motor function, and gait speed; however, when sham
injection was used as control, botulinum injection had
affected gross motor function only when measured after
4 months. Koog and Min11 suggested that BtxA might
not be as effective as commonly believed and might
be overprescribed for CP patients. Recently, Ryll et al12
systematically reviewed 8 RCTs in order to assess treat-
ment effects of BtxA on gait of children with CP. When
compared with physiotherapy alone, adding BtxA treat-
ment had a moderate positive effect after 2 to 24 weeks
of follow-up. This effect was not demonstrated when
BtxA treatment was compared with casting alone.
Age and long-term effects
Spasticity most commonly develops within the first few
years of life in children with CP. Therefore, BtxA treat-
ment is recommended at 2 to 6 years of age, when
gait patterns and motor function are still flexible.8
Evidence relating to long-term outcome of treatment
with BtxA is scarce. Desloovere et al13 demonstrated
that BtxA injections delay and reduce the frequency
of surgical procedures and result in a favourable gait
pattern at 5 to 10 years of age. Similarly, Molenaers et
al14 reported that BtxA treatment can delay and reduce
the need for surgery in the follow-up of children with
CP, provided that the treatment is started while gait
patterns are still flexible. A recent prospective study
on children with CP treated with BtxA included 57
children with a mean age of 6 years who were fol-
lowed up for a year. Results demonstrated larger
reduction in spasticity and better functional prognosis
after BtxA injection in younger children. Botulinum
toxin type A treatment also correlated with improve-
ment in quality-of-life measures.15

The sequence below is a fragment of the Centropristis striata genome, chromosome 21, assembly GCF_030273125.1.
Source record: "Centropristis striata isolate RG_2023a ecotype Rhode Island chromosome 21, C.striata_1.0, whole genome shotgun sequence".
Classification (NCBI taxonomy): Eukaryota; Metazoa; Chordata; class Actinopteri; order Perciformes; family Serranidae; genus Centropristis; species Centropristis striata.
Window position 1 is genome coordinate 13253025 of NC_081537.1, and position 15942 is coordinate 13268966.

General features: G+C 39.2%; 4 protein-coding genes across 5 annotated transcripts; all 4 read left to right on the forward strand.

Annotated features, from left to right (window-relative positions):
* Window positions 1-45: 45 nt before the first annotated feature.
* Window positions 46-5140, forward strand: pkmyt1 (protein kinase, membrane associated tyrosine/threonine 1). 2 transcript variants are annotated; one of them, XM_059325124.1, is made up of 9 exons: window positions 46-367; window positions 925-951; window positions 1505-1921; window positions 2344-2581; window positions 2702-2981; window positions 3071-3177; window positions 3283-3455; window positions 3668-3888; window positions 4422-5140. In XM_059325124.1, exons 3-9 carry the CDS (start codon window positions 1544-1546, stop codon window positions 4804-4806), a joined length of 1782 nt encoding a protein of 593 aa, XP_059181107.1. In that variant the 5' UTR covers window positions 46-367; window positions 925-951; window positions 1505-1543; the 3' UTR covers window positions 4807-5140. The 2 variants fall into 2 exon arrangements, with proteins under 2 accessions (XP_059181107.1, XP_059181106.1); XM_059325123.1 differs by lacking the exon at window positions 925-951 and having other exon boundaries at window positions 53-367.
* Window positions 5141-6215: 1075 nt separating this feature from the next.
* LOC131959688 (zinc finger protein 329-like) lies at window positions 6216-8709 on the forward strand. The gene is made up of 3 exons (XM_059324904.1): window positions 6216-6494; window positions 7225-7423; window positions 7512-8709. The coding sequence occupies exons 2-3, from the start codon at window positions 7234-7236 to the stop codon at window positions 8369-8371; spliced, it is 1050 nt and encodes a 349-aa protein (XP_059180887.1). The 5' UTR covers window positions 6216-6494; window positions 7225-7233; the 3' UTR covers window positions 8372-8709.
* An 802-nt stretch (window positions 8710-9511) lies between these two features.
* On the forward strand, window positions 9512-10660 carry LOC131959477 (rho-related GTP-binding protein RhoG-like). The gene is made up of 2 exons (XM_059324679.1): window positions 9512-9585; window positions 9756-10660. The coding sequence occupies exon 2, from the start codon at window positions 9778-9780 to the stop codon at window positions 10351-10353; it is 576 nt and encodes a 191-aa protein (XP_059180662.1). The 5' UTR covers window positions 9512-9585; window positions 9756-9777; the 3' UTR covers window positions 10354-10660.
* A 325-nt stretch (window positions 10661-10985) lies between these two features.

Botulinum toxin type A is considered to be one of the
most potent poisons. However, when used in recom-
mended doses, adverse events of BtxA are usually
transient, mild, and local.16 Adverse events attributed
to systemic spread of the toxin are uncommon and
include flulike symptoms, generalized weakness, dys-
phagia, and subsequent aspiration caused by dimin-
ished airway protection.16 In 2008, the US Food and
Drug Administration expressed concern about poten-
tial severe adverse effects (respiratory compromise and
death) of BtxA based on reports of children treated for
CP-associated limb spasticity.17 These concerns were
contrary to previous safety-profile information.18 In a
meta-analysis of safety with 20 RCTs and 882 partici-
pants, BtxA use was associated with respiratory tract
infection, bronchitis, pharyngitis, muscle weakness,
urinary incontinence, falls, seizures, fever, and unspeci-
fied pain. Two deaths were reported in one study and
were found not to have causal relation to the toxin. The
authors concluded that BtxA had a good short-term
safety profile, but advocated careful monitoring, espe-
cially in children with more severe CP.19
Treatment of spastic-movement disorders associated
with CP requires an interdisciplinary team approach with
a range of conservative and surgical strategies. There is
growing evidence that BtxA is effective in reducing spas-
ticity and improving motor function when it is used in
combination with other treatment measures. However,
there is a lack of data about optimal dosing and injec-
tion schemes, and safety concerns demand strict mon-
itoring of potential adverse effects, especially in children
severely afflicted with CP.
Child Health Update
Dr Ran D. Goldman, BC Children’s Hospital, Department of Pediatrics, Room K4-226, Ambulatory Care
Bldg, 4480 Oak St, Vancouver, BC V6H 3V4; telephone 604 875-2345, extension 7333; fax 604 875-2414;
1. Stanley F, Blair E, Alberman E. Cerebral palsies: epidemiology and causal pathways. In: Clinic in
developmental medicine. No 151. London, UK: Mac Keith Press; 2000. p. 22-39.
2. Beckung E, Carlsson G, Carlsdotter S, Uvebrant P. The natural history of gross motor development
in children with cerebral palsy aged 1 to 15 years. Dev Med Child Neurol 2007;49(10):751-6.